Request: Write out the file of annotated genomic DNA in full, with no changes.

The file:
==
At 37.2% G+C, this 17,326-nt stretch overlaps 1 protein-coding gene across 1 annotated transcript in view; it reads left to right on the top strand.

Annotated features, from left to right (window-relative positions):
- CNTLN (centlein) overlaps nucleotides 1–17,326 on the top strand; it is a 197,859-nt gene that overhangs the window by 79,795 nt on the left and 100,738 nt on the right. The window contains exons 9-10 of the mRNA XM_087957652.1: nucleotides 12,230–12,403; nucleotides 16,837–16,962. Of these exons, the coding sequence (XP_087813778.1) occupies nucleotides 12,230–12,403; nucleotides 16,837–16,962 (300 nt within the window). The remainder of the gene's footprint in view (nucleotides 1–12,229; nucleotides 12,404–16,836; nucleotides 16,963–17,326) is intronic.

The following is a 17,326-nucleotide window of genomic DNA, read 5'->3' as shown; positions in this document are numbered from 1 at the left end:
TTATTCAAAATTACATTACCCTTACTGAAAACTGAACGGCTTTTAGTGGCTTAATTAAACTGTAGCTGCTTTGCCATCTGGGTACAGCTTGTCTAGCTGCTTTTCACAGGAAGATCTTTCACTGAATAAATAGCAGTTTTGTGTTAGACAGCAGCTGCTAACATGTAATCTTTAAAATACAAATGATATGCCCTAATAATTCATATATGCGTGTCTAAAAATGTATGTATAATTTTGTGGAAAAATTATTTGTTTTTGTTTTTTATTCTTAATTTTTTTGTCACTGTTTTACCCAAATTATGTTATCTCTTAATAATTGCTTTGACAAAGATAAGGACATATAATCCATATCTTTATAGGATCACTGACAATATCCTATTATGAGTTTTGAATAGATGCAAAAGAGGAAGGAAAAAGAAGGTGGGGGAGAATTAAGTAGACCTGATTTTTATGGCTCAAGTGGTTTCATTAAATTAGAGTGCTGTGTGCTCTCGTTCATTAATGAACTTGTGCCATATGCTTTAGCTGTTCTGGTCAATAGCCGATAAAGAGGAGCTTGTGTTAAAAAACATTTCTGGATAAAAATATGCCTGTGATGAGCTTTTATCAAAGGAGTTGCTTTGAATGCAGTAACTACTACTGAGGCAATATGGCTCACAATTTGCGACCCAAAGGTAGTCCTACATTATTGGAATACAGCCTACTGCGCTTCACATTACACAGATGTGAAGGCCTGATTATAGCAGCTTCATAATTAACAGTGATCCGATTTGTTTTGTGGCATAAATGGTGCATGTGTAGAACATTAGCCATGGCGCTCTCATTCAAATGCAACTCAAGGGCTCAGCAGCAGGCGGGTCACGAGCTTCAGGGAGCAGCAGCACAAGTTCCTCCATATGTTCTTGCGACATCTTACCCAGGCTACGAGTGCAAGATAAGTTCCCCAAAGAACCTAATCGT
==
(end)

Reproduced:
At 37.2% G+C, this 17,326-nt stretch overlaps 1 protein-coding gene across 1 annotated transcript in view; it reads left to right on the top strand.

Annotated features, from left to right (window-relative positions):
- CNTLN (centlein) overlaps nucleotides 1–17,326 on the top strand; it is a 197,859-nt gene that overhangs the window by 79,795 nt on the left and 100,738 nt on the right. The window contains exons 9-10 of the mRNA XM_087957652.1: nucleotides 12,230–12,403; nucleotides 16,837–16,962. Of these exons, the coding sequence (XP_087813778.1) occupies nucleotides 12,230–12,403; nucleotides 16,837–16,962 (300 nt within the window). The remainder of the gene's footprint in view (nucleotides 1–12,229; nucleotides 12,404–16,836; nucleotides 16,963–17,326) is intronic.

The following is a 17,326-nucleotide window of genomic DNA, read 5'->3' as shown; positions in this document are numbered from 1 at the left end:
TTATTCAAAATTACATTACCCTTACTGAAAACTGAACGGCTTTTAGTGGCTTAATTAAACTGTAGCTGCTTTGCCATCTGGGTACAGCTTGTCTAGCTGCTTTTCACAGGAAGATCTTTCACTGAATAAATAGCAGTTTTGTGTTAGACAGCAGCTGCTAACATGTAATCTTTAAAATACAAATGATATGCCCTAATAATTCATATATGCGTGTCTAAAAATGTATGTATAATTTTGTGGAAAAATTATTTGTTTTTGTTTTTTATTCTTAATTTTTTTGTCACTGTTTTACCCAAATTATGTTATCTCTTAATAATTGCTTTGACAAAGATAAGGACATATAATCCATATCTTTATAGGATCACTGACAATATCCTATTATGAGTTTTGAATAGATGCAAAAGAGGAAGGAAAAAGAAGGTGGGGGAGAATTAAGTAGACCTGATTTTTATGGCTCAAGTGGTTTCATTAAATTAGAGTGCTGTGTGCTCTCGTTCATTAATGAACTTGTGCCATATGCTTTAGCTGTTCTGGTCAATAGCCGATAAAGAGGAGCTTGTGTTAAAAAACATTTCTGGATAAAAATATGCCTGTGATGAGCTTTTATCAAAGGAGTTGCTTTGAATGCAGTAACTACTACTGAGGCAATATGGCTCACAATTTGCGACCCAAAGGTAGTCCTACATTATTGGAATACAGCCTACTGCGCTTCACATTACACAGATGTGAAGGCCTGATTATAGCAGCTTCATAATTAACAGTGATCCGATTTGTTTTGTGGCATAAATGGTGCATGTGTAGAACATTAGCCATGGCGCTCTCATTCAAATGCAACTCAAGGGCTCAGCAGCAGGCGGGTCACGAGCTTCAGGGAGCAGCAGCACAAGTTCCTCCATATGTTCTTGCGACATCTTACCCAGGCTACGAGTGCAAGATAAGTTCCCCAAAGAACCTAATCGT